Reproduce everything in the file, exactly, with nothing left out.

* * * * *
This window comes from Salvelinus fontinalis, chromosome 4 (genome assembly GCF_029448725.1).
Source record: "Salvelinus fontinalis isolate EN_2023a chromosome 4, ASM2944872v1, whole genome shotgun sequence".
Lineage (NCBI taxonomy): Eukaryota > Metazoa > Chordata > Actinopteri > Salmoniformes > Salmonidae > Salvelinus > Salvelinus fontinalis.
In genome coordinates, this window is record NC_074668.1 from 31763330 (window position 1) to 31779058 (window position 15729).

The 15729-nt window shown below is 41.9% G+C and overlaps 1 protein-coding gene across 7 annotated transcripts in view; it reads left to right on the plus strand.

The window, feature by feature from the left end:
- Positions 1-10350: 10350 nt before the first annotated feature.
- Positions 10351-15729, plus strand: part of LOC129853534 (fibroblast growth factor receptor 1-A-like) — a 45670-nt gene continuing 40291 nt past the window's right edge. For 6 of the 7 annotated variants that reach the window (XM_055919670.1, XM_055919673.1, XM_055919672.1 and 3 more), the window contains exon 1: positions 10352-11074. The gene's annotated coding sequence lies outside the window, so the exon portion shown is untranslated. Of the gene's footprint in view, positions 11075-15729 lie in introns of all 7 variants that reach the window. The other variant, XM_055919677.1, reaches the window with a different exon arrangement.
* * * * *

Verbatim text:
This window comes from Salvelinus fontinalis, chromosome 4 (genome assembly GCF_029448725.1).
Source record: "Salvelinus fontinalis isolate EN_2023a chromosome 4, ASM2944872v1, whole genome shotgun sequence".
Lineage (NCBI taxonomy): Eukaryota > Metazoa > Chordata > Actinopteri > Salmoniformes > Salmonidae > Salvelinus > Salvelinus fontinalis.
In genome coordinates, this window is record NC_074668.1 from 31763330 (window position 1) to 31779058 (window position 15729).

The 15729-nt window shown below is 41.9% G+C and overlaps 1 protein-coding gene across 7 annotated transcripts in view; it reads left to right on the plus strand.

The window, feature by feature from the left end:
- Positions 1-10350: 10350 nt before the first annotated feature.
- Positions 10351-15729, plus strand: part of LOC129853534 (fibroblast growth factor receptor 1-A-like) — a 45670-nt gene continuing 40291 nt past the window's right edge. For 6 of the 7 annotated variants that reach the window (XM_055919670.1, XM_055919673.1, XM_055919672.1 and 3 more), the window contains exon 1: positions 10352-11074. The gene's annotated coding sequence lies outside the window, so the exon portion shown is untranslated. Of the gene's footprint in view, positions 11075-15729 lie in introns of all 7 variants that reach the window. The other variant, XM_055919677.1, reaches the window with a different exon arrangement.